Rope Guide

Rope Guide

By: SamComments: 0


Rope comes in thousands of different fibres, sizes and colours, so you can be forgiven for being stuck for choice, which is why we’ve created this handy little guide that breaks down each rope fibre. If you have any questions regarding the rope fibres mentioned, or any of our superb range of ropes, do not hesitate to contact us – you can do so via email, telephone, live chat, or even visit our Rochester store.

Dyneema Rope:

Dyneema rope is an ultra-strong, low stretch fibre that is stronger than steel! Dyneema rope is non kinking, non-corrosive and does not absorb water, ensuring it remains light in weight when wet. The UV-resistant rope also floats, making it easy to handle. Furthermore, Dyneema rope is chemically inert so is un-affected by wet, salty and humid conditions.

Popular uses of Dyneema Rope:

Control Lines, Halyards, Rigging, Lifting Slings, Winch Lines, Stage Rigging, Tow Lines.

Manila Rope:

Manila rope (often called Manila Hemp rope) is named after the capital city of the Philippines, Manila, as this is where the stems of the plant called Abaca are primarily grown. Manila rope is a natural fibre rope that has great resistance to repeated salt water exposure, which is why it’s frequently used in the marine industry as rope, lines and fishing nets. It is worth noting that manila rope shrinks when wet.

Popular uses of Manila Hemp Rope:

Fishing nets, Ship Lines, Battle Ropes, Childrens Swings, Rope Ladders.

Nylon Rope:

Nylon is one of the strongest rope fibres, marginally beating polyester. Nylon rope also has excellent resistance to UV rays, abrasion, rot and chemical exposure, making it ideal for mooring lines. Furthermore, the rope has high stretch capabilities, so if you require rope that offers superb elasticity, nylon is a great choice. One downside to nylon rope is that unlike polyester, nylon rope absorbs water and weakens when wet.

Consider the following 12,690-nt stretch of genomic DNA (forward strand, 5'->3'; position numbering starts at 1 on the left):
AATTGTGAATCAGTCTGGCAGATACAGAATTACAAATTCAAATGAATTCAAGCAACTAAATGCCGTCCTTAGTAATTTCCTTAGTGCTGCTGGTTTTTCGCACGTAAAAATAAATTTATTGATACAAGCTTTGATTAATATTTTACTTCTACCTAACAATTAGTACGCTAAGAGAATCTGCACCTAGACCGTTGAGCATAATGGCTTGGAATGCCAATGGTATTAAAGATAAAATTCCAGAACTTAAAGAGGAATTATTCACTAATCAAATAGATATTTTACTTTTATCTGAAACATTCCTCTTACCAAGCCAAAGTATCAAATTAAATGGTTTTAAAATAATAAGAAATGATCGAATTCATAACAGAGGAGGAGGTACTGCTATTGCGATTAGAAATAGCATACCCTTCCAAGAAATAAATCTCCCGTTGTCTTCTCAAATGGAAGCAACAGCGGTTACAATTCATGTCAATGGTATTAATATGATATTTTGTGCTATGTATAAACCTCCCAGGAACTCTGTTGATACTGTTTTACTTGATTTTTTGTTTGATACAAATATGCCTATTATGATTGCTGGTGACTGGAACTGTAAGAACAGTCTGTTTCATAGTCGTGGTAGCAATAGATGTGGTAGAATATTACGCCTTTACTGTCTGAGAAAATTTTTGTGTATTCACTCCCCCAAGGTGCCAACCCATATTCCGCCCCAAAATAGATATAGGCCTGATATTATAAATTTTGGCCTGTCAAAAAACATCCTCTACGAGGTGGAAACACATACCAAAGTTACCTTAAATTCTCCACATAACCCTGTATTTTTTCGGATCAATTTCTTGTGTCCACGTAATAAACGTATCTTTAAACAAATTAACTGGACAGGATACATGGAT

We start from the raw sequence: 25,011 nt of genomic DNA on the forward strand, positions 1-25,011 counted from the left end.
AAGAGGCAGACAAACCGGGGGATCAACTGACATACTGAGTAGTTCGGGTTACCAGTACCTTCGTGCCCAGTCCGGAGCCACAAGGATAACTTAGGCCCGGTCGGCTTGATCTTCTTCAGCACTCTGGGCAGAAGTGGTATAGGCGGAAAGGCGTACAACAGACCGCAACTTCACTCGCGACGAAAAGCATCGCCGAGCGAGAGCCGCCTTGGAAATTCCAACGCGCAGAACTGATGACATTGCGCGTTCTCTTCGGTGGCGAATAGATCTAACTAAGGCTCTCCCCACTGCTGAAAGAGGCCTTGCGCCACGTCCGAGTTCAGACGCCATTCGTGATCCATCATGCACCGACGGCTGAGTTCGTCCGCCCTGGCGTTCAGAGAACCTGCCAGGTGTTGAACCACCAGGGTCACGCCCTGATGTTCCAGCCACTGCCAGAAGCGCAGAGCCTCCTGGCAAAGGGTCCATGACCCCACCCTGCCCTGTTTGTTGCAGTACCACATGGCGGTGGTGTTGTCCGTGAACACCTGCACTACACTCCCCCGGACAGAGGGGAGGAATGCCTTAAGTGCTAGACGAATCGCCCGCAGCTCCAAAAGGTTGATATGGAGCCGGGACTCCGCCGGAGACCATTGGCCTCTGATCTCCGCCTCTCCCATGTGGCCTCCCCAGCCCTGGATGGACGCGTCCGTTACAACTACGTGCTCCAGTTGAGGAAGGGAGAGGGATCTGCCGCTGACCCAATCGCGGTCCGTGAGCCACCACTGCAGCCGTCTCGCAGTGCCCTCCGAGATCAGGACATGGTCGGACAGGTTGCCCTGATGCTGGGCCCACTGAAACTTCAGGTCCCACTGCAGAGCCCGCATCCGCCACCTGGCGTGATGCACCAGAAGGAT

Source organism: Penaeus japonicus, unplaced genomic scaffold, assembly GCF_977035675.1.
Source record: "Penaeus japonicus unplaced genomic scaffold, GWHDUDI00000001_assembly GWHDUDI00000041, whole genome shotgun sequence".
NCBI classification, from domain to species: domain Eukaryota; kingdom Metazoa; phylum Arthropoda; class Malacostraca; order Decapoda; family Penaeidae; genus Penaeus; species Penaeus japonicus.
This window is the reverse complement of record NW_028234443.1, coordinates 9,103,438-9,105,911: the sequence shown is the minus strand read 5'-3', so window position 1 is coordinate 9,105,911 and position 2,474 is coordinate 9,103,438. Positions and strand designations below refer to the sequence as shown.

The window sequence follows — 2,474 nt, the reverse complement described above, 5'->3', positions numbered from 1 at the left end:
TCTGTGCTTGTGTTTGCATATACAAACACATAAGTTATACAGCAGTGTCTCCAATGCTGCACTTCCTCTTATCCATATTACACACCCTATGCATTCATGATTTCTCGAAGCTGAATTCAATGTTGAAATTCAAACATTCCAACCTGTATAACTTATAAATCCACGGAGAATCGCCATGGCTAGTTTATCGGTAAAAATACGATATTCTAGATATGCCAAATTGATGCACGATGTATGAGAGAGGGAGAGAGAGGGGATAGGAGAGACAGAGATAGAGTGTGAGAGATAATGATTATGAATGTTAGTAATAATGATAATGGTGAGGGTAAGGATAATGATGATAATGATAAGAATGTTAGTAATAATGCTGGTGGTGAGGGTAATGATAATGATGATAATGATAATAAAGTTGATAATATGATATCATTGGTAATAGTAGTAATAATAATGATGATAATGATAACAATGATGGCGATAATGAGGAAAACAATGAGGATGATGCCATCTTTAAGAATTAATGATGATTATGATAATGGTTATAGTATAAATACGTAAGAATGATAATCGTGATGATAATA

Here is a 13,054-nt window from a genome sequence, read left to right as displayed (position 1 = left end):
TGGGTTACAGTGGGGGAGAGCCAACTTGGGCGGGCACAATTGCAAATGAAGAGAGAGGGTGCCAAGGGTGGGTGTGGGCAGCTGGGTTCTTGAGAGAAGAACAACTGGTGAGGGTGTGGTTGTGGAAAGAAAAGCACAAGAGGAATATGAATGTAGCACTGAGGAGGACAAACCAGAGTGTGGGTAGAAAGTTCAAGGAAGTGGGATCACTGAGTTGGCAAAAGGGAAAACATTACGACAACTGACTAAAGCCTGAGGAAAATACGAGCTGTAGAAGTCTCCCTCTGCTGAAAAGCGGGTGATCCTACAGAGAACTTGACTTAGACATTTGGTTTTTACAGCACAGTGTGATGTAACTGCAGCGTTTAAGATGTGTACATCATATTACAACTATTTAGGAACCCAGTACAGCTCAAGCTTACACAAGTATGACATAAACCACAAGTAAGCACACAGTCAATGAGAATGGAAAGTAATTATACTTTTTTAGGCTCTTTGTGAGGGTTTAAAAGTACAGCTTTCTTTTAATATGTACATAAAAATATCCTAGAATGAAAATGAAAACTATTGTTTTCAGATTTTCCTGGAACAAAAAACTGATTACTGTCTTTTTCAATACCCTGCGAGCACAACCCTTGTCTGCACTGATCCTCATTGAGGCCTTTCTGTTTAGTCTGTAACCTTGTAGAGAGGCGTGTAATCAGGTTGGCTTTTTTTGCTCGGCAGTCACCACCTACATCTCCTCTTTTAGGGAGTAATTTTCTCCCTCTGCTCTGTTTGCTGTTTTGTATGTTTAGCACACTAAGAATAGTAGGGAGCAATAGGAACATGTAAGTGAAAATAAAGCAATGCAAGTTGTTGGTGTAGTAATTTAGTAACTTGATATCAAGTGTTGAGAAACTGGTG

Popular uses of Nylon Rope:

Mooring Lines, Anchoring, Safety Lines, Towing.

Polyester Rope:

Polyester rope is our most popular type of rope for marine use thanks to its high strength and low stretch capabilities. Polyester rope is also UV and abrasion resistant, retains its strength when wet and remains flexible even when subject to extreme weather. Please note that polyester rope does not float.

Popular uses of Polyester Rope:

Anchor Lines, Mooring Lines, Fender Lines, Theatre Applications.  

Polypropylene Rope:

Polypropylene is a tough, hard-wearing and flexible rope that floats, which is why it’s most commonly used in the fishing industry.

Popular uses of Polypropylene Rope:

Floating Safety Line, Life Lines, Throw Bags.

Sisal Rope:

Derived from the Agarve Sisalana (Sisal) plant that is primarily grown in Brazil, Sisal is a sustainable, 100% biodegradable rope that is highly durable and has excellent resistance to salt water and all weather conditions, making it perfect for use in marine environments and general outdoor use.

Popular Uses of Sisal Rope:

Garden Borders, Garden Decking, Childrens Play Areas, Cat Scratchers, Tug of War Rope.

Synthetic Hemp Rope:

Synthetic Hemp Rope (often called Hempex Rope) is soft to handle rope that looks and feels just like a natural fibre rope, but is synthetic, so it will not shrink when wet and provides superior weather resistance. Synthetic Hemp rope also offers excellent UV resistance and even floats in water.

Popular uses of Synthetic Hemp Rope:

Deck Balustrade, Handrails, Rope Swings, Ladders, Climbing Ropes, Garden Use.


gerry walsh
Posted on 2020-09-01 09:45:44
very informative on the varied use for rope lines and the applications they are best suited to.

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